gineering Building at 5 p.m. Tuesday, which was begun in 1935 with the first Jaunt" Column to plug advertisers
March 15, according to Markham S. two volumes of the series which reCp - nd candid photos are included.
Cheevcr, '40E, chairman of the jacket resented the years 1805-1814. Calen- Material is gathered by the pair
commt tee. ?- Bars of cases, journals,, opinions, lists who put the magazine out with co-
_.._-------- of attorneys, admissions to the bar, operation from stooges-those stu-
naturalizations, court rules and many dlents who always know something
other similar maltters; are containedr they're hit dyinag to see iii print,
in thes'e volumes. Hitherto the nec- If it is like its predecessors, "What'sI
_ c rds of Michf!anr's first Suprczee Do)ing" will pass froml the campus
- ~ Court it- e bit , a zaobtainaJb(ie 11I'-cca fter a year or two---to be re-
print. I dci . almost inevit ably, by another
s ; - -- - _o bcia I ]p'1 ilication pandering 'to
," ive ' " (1ok'i's (lesire for gossip about
i a iudH YA T G Q'' 3 1 c' Popzle %vwomhe probably doesn't
I A I lxlow anywtay,
ASp~;a il iesta to arais wazow'cy R a o i
PO SITIOS KwalH ollo for an ambulanxce for Loya list Spain!9%OAMhw C
will be sponsoredI by the Progressive
YOUNG MEN Club and otherc liber-al organizations; Luntcheont
Saturdlay, March 26 in the 1coaue i
Accountancy Ballroom.
Butsiness Administrationl Dncin-wit musc byBillSaw.
waokepngIyr's orcheta, two Spanish (lancersi Sunday Dinner.
5 ccretaxial from D If:trogit, anrd anl exhibition of
Civil Service ', utter color ,will be p~ant of the er-
I-ugh School and colleg~e tefl aininent provided. The exhibition i U N I Y ERSI
graduates who desire posi- :will be operai both it) the aafternoon and
tions with a future. in Bus- evinanwllbfictoloc 615 r ast Willian
imess, can qualify here ini tending the dance.
minimum time, at reason- ; --- - - - - - - - - -_____________

I j royal blue and gray. Her accessories
IDAILY OFFICIAL were pink. Ellen Cuthbert, '39; pub- f
BULLETIN caima, or aflowered chif I
L fon re issteoerayellowtafa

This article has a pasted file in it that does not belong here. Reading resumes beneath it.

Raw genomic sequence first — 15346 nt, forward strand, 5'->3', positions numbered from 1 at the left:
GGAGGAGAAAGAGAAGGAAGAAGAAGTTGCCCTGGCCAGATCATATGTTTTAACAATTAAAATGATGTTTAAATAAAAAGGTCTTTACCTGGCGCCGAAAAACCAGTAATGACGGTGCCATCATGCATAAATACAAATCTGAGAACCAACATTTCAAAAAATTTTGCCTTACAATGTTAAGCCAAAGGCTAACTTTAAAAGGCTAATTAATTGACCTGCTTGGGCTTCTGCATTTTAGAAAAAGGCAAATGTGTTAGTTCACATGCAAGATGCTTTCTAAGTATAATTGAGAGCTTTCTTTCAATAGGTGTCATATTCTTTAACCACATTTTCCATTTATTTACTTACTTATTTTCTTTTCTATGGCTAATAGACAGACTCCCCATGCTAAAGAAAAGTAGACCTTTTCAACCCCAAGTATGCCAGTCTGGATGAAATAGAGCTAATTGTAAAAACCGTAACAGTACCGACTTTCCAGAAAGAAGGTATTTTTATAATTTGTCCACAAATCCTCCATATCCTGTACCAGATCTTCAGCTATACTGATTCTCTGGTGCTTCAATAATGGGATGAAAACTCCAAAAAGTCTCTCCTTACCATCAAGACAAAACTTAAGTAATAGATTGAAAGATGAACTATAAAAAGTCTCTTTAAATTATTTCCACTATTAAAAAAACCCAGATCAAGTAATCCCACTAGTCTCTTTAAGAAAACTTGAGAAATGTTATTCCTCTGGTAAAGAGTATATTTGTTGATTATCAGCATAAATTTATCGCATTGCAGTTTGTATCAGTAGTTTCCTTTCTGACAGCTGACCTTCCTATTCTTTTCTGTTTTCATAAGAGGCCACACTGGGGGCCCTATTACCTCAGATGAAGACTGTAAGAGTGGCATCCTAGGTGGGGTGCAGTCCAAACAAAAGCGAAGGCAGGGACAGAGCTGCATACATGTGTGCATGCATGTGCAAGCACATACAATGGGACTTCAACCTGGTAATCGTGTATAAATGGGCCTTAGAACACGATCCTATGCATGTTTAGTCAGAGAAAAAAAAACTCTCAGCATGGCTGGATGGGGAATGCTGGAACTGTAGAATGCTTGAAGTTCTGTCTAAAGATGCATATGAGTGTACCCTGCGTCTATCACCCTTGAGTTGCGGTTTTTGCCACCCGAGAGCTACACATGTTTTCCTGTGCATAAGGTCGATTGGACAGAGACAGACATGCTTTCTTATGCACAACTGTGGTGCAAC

foi'mal. Ms Cuthbert was with
Irom Kenneth Wingrove, Jr. of Ypsilanti.
(Ccauflt from Page U4) Hope Hartwig, '38, president of the
Sermn b Th Rev ThmasI~.League, was present in a gold net
Harr~s. Igown ov-er a taffeta slip of the same I
Harri('0101'. The full skirt had a bronze
I velvet band ar'ound the bottom. Miss'
Harris Hll~l: There will be a cele- la'wgatne ihTueTn
bi'ation of the Holy Comimunion Sun- Ine.'8 aretSakeo,'8
day morning ill the Chaipel at 9 am. peieto ahlei.wr
with bareakfast follow .x. 'her'e will w, . rn cifni iebu
he an Episceopali, iuudcnt Fellowship E andl white. Douglas Fanmner, '38, was I
mxeeting in t)Ie ll1 at 7 o'clock I lher escor't. Helen Jesperson, '38,
Sunday evening. The speaker' will be jpresident of Assembly, was at the
the Rev. Thomas L. Harr'is of Phila- dan with Ted Miller-, ' 913Ad. Her
delphia. This meeting is open to dress was of black net tr'immed with
the public. I patent leather.

DELICIOUS TASTY FOOD that melts in your mouth!
SPECIAL DINNER ... 55c up
Complete Dinner.. . 1/2 Spring Chicken or Turkey 75c
Our Stock of WINE is Complete: Greek, German,
French, and American.
Our Candy is fresh daily. Try some and you'll agree
that it isn't "just candy."
PREKETEE'S
S UG A R "BO '0-W L
HI South Main Street

I

Trinity Lutheran Chur(:h, corner'
of Williams and Fifth Ave.'Srie
at 10:30 a.m. Sermon by Pastor H.
0. Yoder' on "Selfishness-With Al
Self Sacrificing Son."
Lu~theran llStudent Club )will meticl